The Present Economic Revolution in the United States

By Thomas Nixon Carver | Go to book overview

CHAPTER FOUR THE GROWING FINANCIAL POWER OF LABORERS

I

THERE are at least three kinds of evidence to indicate that American laborers are growing rapidly in financial power. First, we have the statistics regarding the old-time forms of thrift such as savings deposits, the assets of building and loan associations, and the premiums paid to insurance companies.1 In addition to these we have some incomplete but rather striking figures regarding the investment of laboring people in the stocks and bonds of corporations. Finally, we have the new phenomenon of the labor bank.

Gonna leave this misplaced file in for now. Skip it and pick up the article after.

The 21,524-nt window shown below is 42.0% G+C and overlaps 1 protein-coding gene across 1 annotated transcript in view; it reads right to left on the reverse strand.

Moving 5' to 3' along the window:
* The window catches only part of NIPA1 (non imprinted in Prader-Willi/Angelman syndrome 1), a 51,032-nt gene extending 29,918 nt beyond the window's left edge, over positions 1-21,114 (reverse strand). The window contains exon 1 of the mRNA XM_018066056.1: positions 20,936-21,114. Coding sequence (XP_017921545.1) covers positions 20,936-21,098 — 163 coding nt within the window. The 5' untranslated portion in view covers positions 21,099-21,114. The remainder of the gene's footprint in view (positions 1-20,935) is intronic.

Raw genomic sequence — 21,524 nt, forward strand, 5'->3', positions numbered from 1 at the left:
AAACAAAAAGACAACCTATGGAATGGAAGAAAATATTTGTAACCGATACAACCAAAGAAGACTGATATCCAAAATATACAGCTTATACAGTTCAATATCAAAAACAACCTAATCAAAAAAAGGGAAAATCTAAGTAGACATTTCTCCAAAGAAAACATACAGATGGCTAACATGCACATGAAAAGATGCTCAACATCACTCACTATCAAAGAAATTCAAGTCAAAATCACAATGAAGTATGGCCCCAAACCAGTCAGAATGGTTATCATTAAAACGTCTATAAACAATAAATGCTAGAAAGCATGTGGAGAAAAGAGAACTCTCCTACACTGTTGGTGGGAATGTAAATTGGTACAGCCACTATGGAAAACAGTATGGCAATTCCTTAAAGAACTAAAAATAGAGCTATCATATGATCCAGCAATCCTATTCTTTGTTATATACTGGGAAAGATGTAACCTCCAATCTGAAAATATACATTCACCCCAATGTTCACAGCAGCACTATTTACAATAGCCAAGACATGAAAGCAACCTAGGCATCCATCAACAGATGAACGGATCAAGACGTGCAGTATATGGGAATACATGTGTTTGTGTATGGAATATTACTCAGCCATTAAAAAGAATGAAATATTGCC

Now, even though there should be a phenomenal growth in the financial power of labor, it does not necessarily follow that savings deposits should increase proportionally. This for two reasons, that savings deposits are essentially in the nature of nest eggs or small funds for meeting unlooked-for emergencies, and besides, no matter how prosperous a person becomes, he is not likely to add greatly to his savings: most of his surplus being

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1
See article by the author in the Financial World, May 31, 1924; also one in Aera, October, 1924.

-90-

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